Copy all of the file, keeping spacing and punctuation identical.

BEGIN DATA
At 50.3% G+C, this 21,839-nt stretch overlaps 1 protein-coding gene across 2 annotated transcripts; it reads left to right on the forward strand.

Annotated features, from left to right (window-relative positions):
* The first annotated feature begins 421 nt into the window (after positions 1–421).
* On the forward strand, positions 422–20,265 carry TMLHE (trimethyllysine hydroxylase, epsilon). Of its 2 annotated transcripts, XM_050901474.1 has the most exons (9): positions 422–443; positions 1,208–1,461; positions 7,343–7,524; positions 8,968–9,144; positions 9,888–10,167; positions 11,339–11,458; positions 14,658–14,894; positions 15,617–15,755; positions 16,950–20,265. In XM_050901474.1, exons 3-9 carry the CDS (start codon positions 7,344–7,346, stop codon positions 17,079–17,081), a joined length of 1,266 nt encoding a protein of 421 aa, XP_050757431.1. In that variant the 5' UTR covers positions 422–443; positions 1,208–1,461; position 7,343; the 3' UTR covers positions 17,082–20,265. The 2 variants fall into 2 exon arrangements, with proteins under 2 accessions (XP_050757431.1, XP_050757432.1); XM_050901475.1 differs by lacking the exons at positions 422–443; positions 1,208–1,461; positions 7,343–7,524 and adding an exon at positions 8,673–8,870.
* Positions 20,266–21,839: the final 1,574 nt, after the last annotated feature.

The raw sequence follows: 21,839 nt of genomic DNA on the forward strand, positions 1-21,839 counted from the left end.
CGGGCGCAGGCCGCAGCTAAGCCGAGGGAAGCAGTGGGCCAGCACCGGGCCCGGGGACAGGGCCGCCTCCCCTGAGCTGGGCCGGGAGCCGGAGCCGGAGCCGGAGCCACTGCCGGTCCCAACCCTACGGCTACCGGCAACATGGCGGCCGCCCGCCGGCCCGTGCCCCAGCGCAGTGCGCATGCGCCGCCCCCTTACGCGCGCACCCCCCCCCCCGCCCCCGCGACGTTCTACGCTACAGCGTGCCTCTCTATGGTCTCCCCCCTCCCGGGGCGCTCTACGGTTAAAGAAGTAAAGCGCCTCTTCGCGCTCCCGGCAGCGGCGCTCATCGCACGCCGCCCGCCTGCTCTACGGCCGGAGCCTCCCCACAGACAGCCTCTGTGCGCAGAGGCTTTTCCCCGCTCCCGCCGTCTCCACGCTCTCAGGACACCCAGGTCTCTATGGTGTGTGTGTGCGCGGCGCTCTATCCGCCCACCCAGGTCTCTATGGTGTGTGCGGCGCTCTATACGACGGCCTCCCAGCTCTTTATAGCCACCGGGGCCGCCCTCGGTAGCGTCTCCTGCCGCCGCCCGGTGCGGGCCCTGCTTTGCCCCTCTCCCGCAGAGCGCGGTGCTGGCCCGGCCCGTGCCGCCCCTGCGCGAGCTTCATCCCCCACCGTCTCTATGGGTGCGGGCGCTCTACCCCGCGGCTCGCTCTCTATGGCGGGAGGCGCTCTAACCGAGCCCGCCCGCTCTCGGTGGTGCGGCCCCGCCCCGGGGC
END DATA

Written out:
At 50.3% G+C, this 21,839-nt stretch overlaps 1 protein-coding gene across 2 annotated transcripts; it reads left to right on the forward strand.

Annotated features, from left to right (window-relative positions):
* The first annotated feature begins 421 nt into the window (after positions 1–421).
* On the forward strand, positions 422–20,265 carry TMLHE (trimethyllysine hydroxylase, epsilon). Of its 2 annotated transcripts, XM_050901474.1 has the most exons (9): positions 422–443; positions 1,208–1,461; positions 7,343–7,524; positions 8,968–9,144; positions 9,888–10,167; positions 11,339–11,458; positions 14,658–14,894; positions 15,617–15,755; positions 16,950–20,265. In XM_050901474.1, exons 3-9 carry the CDS (start codon positions 7,344–7,346, stop codon positions 17,079–17,081), a joined length of 1,266 nt encoding a protein of 421 aa, XP_050757431.1. In that variant the 5' UTR covers positions 422–443; positions 1,208–1,461; position 7,343; the 3' UTR covers positions 17,082–20,265. The 2 variants fall into 2 exon arrangements, with proteins under 2 accessions (XP_050757431.1, XP_050757432.1); XM_050901475.1 differs by lacking the exons at positions 422–443; positions 1,208–1,461; positions 7,343–7,524 and adding an exon at positions 8,673–8,870.
* Positions 20,266–21,839: the final 1,574 nt, after the last annotated feature.

The raw sequence follows: 21,839 nt of genomic DNA on the forward strand, positions 1-21,839 counted from the left end.
CGGGCGCAGGCCGCAGCTAAGCCGAGGGAAGCAGTGGGCCAGCACCGGGCCCGGGGACAGGGCCGCCTCCCCTGAGCTGGGCCGGGAGCCGGAGCCGGAGCCGGAGCCACTGCCGGTCCCAACCCTACGGCTACCGGCAACATGGCGGCCGCCCGCCGGCCCGTGCCCCAGCGCAGTGCGCATGCGCCGCCCCCTTACGCGCGCACCCCCCCCCCCGCCCCCGCGACGTTCTACGCTACAGCGTGCCTCTCTATGGTCTCCCCCCTCCCGGGGCGCTCTACGGTTAAAGAAGTAAAGCGCCTCTTCGCGCTCCCGGCAGCGGCGCTCATCGCACGCCGCCCGCCTGCTCTACGGCCGGAGCCTCCCCACAGACAGCCTCTGTGCGCAGAGGCTTTTCCCCGCTCCCGCCGTCTCCACGCTCTCAGGACACCCAGGTCTCTATGGTGTGTGTGTGCGCGGCGCTCTATCCGCCCACCCAGGTCTCTATGGTGTGTGCGGCGCTCTATACGACGGCCTCCCAGCTCTTTATAGCCACCGGGGCCGCCCTCGGTAGCGTCTCCTGCCGCCGCCCGGTGCGGGCCCTGCTTTGCCCCTCTCCCGCAGAGCGCGGTGCTGGCCCGGCCCGTGCCGCCCCTGCGCGAGCTTCATCCCCCACCGTCTCTATGGGTGCGGGCGCTCTACCCCGCGGCTCGCTCTCTATGGCGGGAGGCGCTCTAACCGAGCCCGCCCGCTCTCGGTGGTGCGGCCCCGCCCCGGGGC